I considered increasing the diameter of the bar (via duct tape or some other means) but I am wondering why this started happening in the first place.
May I ask, how long have you used this boat (hours if possible)?
Those fittings will loosen off with time as do the turnbuckles, (based on the sea conditions and use) A check with an allen wrench might all that is needed to ensure there is no slop in the fittings. You may also consider larger area washers (if they will fit) to backup the 4 bolts on the crossbars.
If this does not resolve the issue, machining down the crossbar brackets may be required to ensure that you can get a solid fit.
Duct tape will deteriorate and loose it's thickness as the heat melts out the adhesive eventualy.
If the 'buckles' loosen off over time, it will cause a twisting motion on the front crossbar. (Considering also the extra stress placed on the fore crossbar mounting bolts added to by the motion of the mast in normal use.)
Remember there is a relatively thin plastic hull that can get thinner as the fittings work against each other.
If I were in your shoes I'd take a set of calipers to the thickness of the deck at the bolt on points for the crossbars and check it against the hull thickness from a far less stressed area.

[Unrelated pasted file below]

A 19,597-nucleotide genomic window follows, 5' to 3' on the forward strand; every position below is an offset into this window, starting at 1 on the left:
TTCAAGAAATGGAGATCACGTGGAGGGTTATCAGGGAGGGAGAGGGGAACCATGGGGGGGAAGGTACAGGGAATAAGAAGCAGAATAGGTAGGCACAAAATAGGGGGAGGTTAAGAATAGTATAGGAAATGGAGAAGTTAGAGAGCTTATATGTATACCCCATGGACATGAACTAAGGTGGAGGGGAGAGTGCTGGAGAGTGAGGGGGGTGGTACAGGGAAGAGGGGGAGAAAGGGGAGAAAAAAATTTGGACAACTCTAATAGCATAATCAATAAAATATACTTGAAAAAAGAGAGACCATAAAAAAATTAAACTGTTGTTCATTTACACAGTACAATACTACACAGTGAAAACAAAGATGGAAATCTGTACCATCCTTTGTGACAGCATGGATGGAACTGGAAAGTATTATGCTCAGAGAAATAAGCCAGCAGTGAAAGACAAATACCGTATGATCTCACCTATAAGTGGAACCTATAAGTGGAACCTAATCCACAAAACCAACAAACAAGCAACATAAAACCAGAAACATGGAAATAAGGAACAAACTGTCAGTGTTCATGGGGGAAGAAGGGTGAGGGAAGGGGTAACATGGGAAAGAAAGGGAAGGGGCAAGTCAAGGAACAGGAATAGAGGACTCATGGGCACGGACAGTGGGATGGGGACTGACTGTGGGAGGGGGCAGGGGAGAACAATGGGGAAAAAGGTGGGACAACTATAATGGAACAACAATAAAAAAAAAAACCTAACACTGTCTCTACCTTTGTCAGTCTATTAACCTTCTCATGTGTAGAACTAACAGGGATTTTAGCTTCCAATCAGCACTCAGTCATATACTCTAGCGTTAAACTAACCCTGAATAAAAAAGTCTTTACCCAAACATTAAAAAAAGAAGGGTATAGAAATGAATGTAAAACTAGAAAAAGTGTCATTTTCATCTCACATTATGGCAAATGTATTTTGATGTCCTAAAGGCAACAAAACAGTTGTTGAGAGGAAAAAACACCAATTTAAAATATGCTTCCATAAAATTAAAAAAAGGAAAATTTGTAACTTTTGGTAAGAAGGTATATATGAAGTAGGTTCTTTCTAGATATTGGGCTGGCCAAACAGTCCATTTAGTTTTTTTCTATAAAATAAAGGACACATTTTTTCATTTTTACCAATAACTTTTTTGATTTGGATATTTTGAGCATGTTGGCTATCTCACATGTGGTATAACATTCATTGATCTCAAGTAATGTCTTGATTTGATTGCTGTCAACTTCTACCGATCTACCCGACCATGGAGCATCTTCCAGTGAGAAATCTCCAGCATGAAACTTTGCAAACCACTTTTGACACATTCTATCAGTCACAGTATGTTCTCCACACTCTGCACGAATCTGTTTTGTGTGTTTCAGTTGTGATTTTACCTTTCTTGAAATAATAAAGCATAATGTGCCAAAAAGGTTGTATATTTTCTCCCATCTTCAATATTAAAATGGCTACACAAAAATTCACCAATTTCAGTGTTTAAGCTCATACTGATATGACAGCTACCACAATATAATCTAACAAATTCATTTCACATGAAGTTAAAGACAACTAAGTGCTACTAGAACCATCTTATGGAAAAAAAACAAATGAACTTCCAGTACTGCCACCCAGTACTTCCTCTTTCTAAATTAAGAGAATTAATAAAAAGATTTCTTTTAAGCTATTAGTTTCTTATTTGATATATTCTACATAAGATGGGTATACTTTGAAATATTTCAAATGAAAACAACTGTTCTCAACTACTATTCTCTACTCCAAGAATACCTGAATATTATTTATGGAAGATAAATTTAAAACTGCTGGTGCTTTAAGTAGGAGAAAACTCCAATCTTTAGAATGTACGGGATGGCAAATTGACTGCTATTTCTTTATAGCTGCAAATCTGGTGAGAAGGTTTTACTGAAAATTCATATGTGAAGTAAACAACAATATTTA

I know we try to be as careful about maint as we can. However, considering the potential stress that is placed on 4 bolts to hold the front of the boat together, it seems more carefull checks are needed
Tropical conditions may also make a difference here as plastic, and metal contracts and swells at different rates within a very hot sealed deck in the day, and a large temp drop at night (or even in the shade).
Also consider the fact that the flat black fittings (that I saw in the photo closeups), when salt had crystalized on them, make up the crossbar and aka system in this case. (Flat black is way more heat absorbing than semi-gloss or high gloss black).